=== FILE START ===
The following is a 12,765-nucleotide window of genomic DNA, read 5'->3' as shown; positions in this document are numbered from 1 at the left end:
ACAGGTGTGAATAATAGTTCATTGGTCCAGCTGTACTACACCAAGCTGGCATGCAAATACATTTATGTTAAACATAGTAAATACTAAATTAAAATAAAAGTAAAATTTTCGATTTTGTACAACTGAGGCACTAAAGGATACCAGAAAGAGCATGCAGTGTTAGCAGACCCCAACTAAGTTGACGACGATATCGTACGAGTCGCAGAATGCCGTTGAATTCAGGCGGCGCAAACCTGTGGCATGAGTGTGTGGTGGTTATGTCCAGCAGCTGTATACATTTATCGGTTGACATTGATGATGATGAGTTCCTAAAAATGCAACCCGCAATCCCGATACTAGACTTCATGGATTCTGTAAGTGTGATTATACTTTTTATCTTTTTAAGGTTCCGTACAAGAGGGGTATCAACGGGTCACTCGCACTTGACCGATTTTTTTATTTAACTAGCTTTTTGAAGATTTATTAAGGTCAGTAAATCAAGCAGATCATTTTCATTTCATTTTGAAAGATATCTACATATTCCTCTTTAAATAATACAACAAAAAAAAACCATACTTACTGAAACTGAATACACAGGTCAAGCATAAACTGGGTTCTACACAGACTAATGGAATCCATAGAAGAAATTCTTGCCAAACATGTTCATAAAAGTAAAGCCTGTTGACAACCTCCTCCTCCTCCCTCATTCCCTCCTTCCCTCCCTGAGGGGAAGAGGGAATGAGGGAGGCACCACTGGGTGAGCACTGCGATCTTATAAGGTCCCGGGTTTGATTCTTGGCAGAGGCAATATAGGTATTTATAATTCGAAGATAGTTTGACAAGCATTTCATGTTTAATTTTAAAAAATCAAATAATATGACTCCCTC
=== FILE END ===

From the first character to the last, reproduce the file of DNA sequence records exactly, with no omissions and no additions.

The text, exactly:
The following is a 12,765-nucleotide window of genomic DNA, read 5'->3' as shown; positions in this document are numbered from 1 at the left end:
ACAGGTGTGAATAATAGTTCATTGGTCCAGCTGTACTACACCAAGCTGGCATGCAAATACATTTATGTTAAACATAGTAAATACTAAATTAAAATAAAAGTAAAATTTTCGATTTTGTACAACTGAGGCACTAAAGGATACCAGAAAGAGCATGCAGTGTTAGCAGACCCCAACTAAGTTGACGACGATATCGTACGAGTCGCAGAATGCCGTTGAATTCAGGCGGCGCAAACCTGTGGCATGAGTGTGTGGTGGTTATGTCCAGCAGCTGTATACATTTATCGGTTGACATTGATGATGATGAGTTCCTAAAAATGCAACCCGCAATCCCGATACTAGACTTCATGGATTCTGTAAGTGTGATTATACTTTTTATCTTTTTAAGGTTCCGTACAAGAGGGGTATCAACGGGTCACTCGCACTTGACCGATTTTTTTATTTAACTAGCTTTTTGAAGATTTATTAAGGTCAGTAAATCAAGCAGATCATTTTCATTTCATTTTGAAAGATATCTACATATTCCTCTTTAAATAATACAACAAAAAAAAACCATACTTACTGAAACTGAATACACAGGTCAAGCATAAACTGGGTTCTACACAGACTAATGGAATCCATAGAAGAAATTCTTGCCAAACATGTTCATAAAAGTAAAGCCTGTTGACAACCTCCTCCTCCTCCCTCATTCCCTCCTTCCCTCCCTGAGGGGAAGAGGGAATGAGGGAGGCACCACTGGGTGAGCACTGCGATCTTATAAGGTCCCGGGTTTGATTCTTGGCAGAGGCAATATAGGTATTTATAATTCGAAGATAGTTTGACAAGCATTTCATGTTTAATTTTAAAAAATCAAATAATATGACTCCCTC